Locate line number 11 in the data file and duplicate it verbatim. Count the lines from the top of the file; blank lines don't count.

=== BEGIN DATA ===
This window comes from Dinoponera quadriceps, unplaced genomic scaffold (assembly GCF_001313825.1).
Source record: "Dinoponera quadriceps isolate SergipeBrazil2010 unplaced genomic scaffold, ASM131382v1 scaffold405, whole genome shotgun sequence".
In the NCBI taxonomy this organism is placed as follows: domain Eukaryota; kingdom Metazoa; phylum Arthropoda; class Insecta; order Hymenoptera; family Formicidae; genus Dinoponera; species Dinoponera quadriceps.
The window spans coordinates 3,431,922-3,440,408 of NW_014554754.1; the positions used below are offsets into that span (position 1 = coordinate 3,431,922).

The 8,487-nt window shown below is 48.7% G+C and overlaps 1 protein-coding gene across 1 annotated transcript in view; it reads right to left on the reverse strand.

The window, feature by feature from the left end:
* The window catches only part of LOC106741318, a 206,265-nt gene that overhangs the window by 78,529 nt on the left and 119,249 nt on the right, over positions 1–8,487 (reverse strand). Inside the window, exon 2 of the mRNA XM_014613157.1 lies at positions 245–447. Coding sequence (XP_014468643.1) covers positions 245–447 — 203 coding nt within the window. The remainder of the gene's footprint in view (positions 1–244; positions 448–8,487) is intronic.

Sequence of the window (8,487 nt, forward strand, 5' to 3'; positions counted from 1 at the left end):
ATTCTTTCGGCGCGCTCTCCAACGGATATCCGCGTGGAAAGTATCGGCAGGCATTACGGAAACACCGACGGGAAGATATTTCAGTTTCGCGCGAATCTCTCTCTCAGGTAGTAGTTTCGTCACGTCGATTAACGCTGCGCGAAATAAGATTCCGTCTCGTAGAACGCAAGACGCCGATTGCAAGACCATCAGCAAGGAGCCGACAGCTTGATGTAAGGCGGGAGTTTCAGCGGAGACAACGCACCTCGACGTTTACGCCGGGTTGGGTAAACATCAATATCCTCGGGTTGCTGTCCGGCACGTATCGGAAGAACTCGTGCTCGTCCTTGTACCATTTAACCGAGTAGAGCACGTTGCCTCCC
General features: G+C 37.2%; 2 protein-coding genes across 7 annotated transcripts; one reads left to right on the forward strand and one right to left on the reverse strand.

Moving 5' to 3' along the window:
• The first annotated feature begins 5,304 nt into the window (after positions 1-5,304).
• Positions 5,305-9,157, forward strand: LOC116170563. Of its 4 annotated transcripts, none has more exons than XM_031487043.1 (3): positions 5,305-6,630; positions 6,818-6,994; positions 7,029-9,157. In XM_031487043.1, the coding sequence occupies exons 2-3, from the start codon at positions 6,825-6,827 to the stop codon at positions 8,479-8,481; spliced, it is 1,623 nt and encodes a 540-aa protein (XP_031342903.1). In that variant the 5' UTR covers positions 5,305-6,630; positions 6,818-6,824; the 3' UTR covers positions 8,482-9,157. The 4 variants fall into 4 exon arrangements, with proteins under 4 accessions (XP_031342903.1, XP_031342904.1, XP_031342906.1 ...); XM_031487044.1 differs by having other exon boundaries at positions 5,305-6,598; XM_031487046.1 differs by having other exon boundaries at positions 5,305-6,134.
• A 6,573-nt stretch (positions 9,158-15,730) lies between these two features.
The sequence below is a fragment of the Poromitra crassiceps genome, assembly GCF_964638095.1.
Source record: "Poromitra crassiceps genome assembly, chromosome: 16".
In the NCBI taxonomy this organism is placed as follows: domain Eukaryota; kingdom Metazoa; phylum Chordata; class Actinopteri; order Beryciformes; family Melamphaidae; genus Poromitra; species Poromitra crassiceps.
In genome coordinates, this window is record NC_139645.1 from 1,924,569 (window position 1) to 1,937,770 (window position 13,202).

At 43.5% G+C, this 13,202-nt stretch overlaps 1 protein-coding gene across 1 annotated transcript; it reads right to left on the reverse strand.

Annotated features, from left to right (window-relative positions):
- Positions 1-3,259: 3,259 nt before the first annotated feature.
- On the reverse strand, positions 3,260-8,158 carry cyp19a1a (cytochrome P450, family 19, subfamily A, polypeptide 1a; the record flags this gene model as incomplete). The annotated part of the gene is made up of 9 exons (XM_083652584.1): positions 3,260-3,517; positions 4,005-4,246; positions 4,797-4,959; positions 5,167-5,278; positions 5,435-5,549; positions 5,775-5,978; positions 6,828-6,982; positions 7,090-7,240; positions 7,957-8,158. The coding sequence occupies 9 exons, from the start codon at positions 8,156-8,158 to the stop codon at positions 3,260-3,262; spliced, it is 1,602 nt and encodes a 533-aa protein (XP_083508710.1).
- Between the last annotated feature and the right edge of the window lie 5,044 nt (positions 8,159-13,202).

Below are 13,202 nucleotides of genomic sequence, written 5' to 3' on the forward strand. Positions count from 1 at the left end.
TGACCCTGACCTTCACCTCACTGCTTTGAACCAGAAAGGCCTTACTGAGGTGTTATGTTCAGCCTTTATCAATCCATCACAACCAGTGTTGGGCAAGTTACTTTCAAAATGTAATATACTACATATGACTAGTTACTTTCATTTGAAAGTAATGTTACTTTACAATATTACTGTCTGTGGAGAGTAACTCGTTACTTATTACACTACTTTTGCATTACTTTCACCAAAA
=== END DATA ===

Moving 5' to 3' along the window: